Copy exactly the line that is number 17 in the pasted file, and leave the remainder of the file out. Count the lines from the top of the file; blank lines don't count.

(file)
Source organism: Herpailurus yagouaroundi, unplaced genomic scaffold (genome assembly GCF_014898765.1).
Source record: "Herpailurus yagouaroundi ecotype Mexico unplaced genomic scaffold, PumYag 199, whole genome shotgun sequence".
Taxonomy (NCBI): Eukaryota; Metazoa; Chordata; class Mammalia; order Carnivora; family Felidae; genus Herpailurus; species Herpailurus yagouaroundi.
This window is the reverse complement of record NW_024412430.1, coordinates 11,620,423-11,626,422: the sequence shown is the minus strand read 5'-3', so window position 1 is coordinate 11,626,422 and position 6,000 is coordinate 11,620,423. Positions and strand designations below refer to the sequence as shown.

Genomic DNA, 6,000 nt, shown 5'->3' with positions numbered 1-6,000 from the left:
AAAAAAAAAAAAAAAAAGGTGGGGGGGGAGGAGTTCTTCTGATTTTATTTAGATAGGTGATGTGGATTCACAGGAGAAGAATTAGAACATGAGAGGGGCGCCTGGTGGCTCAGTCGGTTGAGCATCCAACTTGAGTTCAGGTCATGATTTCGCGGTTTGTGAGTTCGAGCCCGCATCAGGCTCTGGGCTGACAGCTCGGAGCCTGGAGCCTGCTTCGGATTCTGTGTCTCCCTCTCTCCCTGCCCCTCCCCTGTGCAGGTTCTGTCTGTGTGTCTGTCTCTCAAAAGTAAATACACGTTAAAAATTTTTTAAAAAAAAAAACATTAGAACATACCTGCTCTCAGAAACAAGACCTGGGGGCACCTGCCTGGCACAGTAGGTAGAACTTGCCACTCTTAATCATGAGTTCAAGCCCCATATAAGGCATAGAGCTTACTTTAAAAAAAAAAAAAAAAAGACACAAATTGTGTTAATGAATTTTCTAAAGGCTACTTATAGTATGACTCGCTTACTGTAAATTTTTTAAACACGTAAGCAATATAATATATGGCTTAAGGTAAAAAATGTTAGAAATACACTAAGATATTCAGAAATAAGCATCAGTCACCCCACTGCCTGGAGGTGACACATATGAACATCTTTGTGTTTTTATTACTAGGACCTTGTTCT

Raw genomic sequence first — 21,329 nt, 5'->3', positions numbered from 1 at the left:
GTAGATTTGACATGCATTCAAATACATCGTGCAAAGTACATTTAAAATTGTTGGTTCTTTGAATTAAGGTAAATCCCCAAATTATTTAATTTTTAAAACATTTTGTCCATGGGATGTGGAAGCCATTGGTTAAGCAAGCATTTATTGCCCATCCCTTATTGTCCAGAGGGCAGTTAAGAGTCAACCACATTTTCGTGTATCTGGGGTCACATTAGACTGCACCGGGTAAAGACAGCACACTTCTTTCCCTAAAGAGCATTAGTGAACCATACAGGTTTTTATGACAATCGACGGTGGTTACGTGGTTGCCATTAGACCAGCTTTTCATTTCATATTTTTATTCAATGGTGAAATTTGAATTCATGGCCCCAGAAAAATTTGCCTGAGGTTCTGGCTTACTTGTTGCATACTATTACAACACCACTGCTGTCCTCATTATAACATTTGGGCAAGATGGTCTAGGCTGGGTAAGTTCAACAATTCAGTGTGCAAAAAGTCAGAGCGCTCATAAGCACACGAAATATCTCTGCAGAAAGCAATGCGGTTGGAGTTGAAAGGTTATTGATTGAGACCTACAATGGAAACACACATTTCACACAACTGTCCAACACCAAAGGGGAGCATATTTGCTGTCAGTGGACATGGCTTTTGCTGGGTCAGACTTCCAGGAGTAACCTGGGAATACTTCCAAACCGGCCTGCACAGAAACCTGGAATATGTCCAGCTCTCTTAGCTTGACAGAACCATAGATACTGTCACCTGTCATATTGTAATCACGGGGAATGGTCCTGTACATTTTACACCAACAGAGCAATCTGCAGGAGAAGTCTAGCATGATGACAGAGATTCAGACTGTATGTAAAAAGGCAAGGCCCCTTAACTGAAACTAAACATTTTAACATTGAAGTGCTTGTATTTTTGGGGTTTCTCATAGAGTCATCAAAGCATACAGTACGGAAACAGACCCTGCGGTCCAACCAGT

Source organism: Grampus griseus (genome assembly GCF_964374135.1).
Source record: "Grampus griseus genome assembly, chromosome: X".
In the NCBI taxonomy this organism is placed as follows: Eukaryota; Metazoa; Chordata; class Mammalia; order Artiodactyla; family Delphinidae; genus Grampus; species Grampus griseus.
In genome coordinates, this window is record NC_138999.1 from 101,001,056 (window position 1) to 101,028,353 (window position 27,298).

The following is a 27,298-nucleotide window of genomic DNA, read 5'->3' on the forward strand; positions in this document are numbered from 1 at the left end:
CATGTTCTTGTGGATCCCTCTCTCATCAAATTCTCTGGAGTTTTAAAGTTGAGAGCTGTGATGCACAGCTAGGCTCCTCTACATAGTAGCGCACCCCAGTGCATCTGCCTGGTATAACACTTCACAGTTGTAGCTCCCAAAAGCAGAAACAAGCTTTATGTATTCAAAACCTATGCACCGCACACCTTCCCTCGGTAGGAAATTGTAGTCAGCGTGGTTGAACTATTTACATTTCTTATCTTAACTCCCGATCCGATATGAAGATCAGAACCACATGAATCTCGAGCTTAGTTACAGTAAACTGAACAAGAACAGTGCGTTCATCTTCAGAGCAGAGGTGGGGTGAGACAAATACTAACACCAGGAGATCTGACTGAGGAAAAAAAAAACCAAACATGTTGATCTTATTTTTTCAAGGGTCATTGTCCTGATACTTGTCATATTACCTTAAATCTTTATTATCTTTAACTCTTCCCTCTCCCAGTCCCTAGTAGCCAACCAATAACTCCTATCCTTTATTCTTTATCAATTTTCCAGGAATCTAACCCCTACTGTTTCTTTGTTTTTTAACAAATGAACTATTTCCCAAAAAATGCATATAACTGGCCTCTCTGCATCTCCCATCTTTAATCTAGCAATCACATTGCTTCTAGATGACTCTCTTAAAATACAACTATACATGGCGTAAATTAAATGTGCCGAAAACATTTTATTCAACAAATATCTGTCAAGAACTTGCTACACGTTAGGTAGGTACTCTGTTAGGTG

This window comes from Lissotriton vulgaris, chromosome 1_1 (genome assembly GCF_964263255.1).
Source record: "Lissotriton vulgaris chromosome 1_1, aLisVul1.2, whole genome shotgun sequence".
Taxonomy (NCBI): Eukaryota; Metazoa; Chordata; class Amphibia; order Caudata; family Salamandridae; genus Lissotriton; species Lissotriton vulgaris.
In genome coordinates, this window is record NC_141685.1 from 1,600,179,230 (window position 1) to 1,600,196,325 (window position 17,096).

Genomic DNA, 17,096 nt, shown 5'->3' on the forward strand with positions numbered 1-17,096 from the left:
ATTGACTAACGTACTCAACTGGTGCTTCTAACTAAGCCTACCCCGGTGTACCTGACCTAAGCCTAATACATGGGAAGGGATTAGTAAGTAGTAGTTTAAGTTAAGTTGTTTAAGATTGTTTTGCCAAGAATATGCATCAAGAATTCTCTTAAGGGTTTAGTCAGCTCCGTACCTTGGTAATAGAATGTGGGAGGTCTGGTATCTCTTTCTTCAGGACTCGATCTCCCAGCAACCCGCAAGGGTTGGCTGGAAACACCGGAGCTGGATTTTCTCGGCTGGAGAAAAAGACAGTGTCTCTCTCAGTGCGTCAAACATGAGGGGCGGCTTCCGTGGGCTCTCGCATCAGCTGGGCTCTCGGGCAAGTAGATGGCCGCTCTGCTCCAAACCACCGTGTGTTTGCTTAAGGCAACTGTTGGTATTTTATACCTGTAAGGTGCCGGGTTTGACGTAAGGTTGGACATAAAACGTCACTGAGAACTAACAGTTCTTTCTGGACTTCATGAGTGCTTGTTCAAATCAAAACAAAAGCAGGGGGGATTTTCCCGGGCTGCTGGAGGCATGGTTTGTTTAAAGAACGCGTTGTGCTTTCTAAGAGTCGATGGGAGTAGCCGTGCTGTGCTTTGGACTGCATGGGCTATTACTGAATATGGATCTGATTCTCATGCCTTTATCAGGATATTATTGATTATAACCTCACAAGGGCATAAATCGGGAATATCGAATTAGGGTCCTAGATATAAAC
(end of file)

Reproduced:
Taxonomy (NCBI): Eukaryota; Metazoa; Chordata; class Amphibia; order Caudata; family Salamandridae; genus Lissotriton; species Lissotriton vulgaris.